[XML-SIG] Content Syndication

Mark Nottingham mnot@pobox.com
Fri, 2 Jul 1999 19:08:40 +1000

> HTML is a display-oriented format.  It usually is not even well-formed in
> xml sense.  Further, it has great potential to break the layout of your
> for example, if the publisher embeds a </TABLE> tag.  It is possible to
> for this, and avoid it, but its not exactly 'simple'.  The real problem is
> it gives the publisher control over the display of the content. In a
> system, I think what you really want is to be able to publish *data*, and
> the receiver format it however they choose, so long as they can understand

I"m with you and in complete agreement. It doesn't make sense at all to have
HTML in. However, some people already do it; for instance, passing <i>, <P>
and <BR> to format their text.

Some people will want to put formatting into the channels, but IMHO that
level of detail belongs in the original, cited content, not a short 'teaser'
to the link. This sort of stuff should be spelled out clearly to potential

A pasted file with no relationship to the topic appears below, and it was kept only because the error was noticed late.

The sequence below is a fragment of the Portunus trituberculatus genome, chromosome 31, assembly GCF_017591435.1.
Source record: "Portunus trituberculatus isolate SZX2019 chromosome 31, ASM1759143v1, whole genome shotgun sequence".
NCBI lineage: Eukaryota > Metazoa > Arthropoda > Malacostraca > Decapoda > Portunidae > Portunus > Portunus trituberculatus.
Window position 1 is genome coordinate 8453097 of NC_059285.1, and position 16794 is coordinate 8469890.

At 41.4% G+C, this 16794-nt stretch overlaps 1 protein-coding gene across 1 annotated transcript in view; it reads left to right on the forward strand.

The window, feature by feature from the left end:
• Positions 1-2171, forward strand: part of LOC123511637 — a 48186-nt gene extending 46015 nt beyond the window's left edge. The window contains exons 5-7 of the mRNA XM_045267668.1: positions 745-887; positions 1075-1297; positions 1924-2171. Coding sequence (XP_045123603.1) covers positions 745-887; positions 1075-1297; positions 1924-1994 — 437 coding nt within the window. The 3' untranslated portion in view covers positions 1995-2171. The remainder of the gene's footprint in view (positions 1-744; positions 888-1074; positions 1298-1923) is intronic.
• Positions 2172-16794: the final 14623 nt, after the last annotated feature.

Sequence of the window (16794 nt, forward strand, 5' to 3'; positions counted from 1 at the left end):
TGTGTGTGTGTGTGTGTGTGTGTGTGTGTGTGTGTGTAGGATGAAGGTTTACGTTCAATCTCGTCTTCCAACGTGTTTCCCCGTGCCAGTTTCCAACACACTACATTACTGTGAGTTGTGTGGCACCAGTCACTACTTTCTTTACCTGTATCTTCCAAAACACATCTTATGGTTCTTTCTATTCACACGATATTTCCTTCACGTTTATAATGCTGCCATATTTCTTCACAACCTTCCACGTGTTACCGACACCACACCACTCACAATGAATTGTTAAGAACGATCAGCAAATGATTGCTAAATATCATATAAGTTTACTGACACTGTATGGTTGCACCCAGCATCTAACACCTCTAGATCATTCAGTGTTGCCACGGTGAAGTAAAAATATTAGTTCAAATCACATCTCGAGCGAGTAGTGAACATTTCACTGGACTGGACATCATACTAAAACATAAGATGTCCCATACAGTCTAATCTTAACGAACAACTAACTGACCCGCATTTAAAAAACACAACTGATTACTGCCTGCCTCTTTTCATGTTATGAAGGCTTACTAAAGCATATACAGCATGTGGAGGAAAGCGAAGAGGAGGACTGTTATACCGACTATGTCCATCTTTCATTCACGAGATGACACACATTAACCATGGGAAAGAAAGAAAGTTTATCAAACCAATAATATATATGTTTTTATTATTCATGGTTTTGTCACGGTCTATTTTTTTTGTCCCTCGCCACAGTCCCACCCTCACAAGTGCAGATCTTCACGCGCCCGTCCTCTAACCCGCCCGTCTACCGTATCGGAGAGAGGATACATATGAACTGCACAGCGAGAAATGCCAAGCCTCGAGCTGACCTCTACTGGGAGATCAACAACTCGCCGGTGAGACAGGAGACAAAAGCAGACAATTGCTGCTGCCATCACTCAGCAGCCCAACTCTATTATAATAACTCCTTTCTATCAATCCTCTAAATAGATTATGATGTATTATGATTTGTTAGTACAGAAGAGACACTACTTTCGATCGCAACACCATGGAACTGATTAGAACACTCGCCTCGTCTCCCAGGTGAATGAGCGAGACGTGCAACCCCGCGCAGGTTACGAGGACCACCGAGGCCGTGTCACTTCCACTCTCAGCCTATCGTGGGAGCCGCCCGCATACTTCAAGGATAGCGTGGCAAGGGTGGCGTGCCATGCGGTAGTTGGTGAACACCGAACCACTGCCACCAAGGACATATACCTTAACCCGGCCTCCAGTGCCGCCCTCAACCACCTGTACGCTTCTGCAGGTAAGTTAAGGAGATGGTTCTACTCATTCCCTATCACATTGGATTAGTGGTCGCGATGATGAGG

content providers, and enforced by aggregation/presentation engines.

> On second thought, one thing that might be a cool compromise is if we had
> optional tag indicating which style-sheet(s) the publisher thinks should
> used.

Don't know how that would be incorporated, but it's interesting to think

> If you have a real need to transfer HTML documents, then what you need is
> something like ICE that takes care of the packaging and tagging of
> Otherwise, what we provide as a subset will never be fully html
compliant -- eg
> some tags won't work, and will also be problematic from a validation point
> view, since HTML is generally not "valid" in the xml sense.

Assuming you're not just reponding to my question rhetorically, when do you
think such a capability would be necessary/desireable?

> I'd like to hear people's thoughts on this topic.  I'm going to be gone
> Tues though, so if I'm quiet, that's why.  My own feeling, having worked a
> little with RDF and metadata previously, is that the goal should be to
> data about resources.  We should not try to dictate how that data will be
> presented, if at all, which is what happens when embedded HTML is allowed.
> Reader's comments and related links could certainly be construed as
> about a given resource, so it would be nice to be able to transmit these
> well.

Hmm. A commenting/annotation capability is intriguing. My initial thought is
that perhaps there is a need for a separate annotation format, that can
optionally be used in conjunction with this; my concept is that this is
primarily resource discovery; annotation is another domain which may
interoperate with it, but the overlap is minimal. Have you seen
http://www.thirdvoice.com/ ?